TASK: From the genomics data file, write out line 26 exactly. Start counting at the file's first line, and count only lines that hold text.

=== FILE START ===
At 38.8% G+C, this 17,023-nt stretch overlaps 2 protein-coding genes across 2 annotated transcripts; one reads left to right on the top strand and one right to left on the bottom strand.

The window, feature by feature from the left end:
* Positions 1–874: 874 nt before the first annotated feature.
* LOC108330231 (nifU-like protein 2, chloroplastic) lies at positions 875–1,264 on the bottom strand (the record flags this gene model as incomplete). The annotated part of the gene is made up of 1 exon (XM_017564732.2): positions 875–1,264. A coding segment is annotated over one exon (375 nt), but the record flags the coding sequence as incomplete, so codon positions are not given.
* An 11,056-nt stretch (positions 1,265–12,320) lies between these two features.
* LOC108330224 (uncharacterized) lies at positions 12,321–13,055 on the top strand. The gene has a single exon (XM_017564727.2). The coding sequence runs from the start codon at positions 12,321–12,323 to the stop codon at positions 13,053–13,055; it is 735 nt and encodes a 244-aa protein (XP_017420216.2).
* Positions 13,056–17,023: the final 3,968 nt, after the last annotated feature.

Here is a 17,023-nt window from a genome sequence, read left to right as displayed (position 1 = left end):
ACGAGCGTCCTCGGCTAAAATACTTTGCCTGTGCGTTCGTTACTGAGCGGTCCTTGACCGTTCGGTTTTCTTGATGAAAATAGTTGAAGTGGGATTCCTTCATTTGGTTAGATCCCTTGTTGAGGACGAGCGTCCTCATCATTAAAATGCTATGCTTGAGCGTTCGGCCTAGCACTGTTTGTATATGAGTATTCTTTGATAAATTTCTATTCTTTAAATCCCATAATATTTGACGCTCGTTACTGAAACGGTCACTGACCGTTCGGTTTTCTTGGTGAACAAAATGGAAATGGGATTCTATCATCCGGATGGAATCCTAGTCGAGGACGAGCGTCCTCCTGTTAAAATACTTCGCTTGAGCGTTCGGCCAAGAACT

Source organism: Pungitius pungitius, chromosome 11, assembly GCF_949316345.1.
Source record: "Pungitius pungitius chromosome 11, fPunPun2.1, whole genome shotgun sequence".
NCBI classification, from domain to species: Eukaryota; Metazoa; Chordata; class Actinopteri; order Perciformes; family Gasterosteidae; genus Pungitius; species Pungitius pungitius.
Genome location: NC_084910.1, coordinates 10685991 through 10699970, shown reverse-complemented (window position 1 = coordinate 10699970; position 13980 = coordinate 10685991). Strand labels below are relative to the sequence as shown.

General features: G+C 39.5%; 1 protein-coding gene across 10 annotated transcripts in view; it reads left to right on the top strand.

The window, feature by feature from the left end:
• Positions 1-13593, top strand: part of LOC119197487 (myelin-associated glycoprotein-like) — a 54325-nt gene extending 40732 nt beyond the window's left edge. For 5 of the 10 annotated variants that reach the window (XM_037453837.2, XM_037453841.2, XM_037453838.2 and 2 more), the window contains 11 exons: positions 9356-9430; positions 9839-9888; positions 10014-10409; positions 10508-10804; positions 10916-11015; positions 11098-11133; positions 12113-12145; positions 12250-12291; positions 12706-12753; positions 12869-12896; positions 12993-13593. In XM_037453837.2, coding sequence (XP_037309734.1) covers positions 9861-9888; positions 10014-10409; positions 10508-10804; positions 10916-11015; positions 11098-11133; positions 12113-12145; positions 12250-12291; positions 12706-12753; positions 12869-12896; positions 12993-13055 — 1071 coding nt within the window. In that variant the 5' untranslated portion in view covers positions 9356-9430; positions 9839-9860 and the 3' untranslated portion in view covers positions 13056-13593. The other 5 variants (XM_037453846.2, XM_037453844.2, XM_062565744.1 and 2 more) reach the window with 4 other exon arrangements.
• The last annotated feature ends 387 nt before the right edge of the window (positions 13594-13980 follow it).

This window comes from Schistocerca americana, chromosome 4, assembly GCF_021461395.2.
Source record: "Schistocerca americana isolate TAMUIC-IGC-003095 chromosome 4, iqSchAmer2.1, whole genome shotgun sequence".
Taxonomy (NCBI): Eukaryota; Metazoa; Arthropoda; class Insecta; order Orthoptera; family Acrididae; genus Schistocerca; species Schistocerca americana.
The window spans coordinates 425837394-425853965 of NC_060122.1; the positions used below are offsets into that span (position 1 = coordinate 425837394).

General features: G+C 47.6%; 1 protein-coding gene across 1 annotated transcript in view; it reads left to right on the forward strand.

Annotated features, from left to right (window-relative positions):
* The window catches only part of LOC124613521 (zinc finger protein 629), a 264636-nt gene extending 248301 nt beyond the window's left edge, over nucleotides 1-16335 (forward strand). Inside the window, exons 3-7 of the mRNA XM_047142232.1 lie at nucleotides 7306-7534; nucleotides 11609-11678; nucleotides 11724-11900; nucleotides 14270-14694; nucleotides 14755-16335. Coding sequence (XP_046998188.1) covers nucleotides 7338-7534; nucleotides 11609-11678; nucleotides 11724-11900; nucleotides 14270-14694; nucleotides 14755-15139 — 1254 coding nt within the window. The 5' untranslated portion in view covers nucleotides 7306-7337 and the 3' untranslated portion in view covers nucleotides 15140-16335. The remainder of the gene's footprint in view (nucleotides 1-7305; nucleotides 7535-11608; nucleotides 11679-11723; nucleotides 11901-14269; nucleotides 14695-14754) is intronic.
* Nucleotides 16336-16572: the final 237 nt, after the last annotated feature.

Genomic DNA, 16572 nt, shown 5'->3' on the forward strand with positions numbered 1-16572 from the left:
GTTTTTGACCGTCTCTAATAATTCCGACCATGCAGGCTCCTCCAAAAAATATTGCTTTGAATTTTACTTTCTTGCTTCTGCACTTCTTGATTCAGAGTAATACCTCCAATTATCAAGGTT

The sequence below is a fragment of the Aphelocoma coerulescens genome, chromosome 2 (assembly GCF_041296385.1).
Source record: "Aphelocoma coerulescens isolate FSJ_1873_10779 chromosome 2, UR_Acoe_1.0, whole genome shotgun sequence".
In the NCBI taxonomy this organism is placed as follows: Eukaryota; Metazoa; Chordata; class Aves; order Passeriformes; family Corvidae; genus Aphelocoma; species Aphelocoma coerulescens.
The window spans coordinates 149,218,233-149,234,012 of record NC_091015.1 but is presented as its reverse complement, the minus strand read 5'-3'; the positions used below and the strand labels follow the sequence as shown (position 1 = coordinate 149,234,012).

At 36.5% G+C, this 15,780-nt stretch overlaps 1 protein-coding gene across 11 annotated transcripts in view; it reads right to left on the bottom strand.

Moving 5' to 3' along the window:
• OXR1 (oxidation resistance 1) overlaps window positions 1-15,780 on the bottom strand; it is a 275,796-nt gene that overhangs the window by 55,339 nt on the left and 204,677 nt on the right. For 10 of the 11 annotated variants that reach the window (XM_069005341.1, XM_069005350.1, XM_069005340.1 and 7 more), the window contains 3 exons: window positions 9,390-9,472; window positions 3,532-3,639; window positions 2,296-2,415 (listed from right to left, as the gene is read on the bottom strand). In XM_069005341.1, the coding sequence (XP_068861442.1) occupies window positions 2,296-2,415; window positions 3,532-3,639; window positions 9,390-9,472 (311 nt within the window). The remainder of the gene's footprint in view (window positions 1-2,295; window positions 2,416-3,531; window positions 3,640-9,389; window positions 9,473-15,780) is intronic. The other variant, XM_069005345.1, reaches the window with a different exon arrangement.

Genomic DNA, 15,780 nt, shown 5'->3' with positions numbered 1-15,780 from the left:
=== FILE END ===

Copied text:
Genomic DNA, 16572 nt, shown 5'->3' on the forward strand with positions numbered 1-16572 from the left: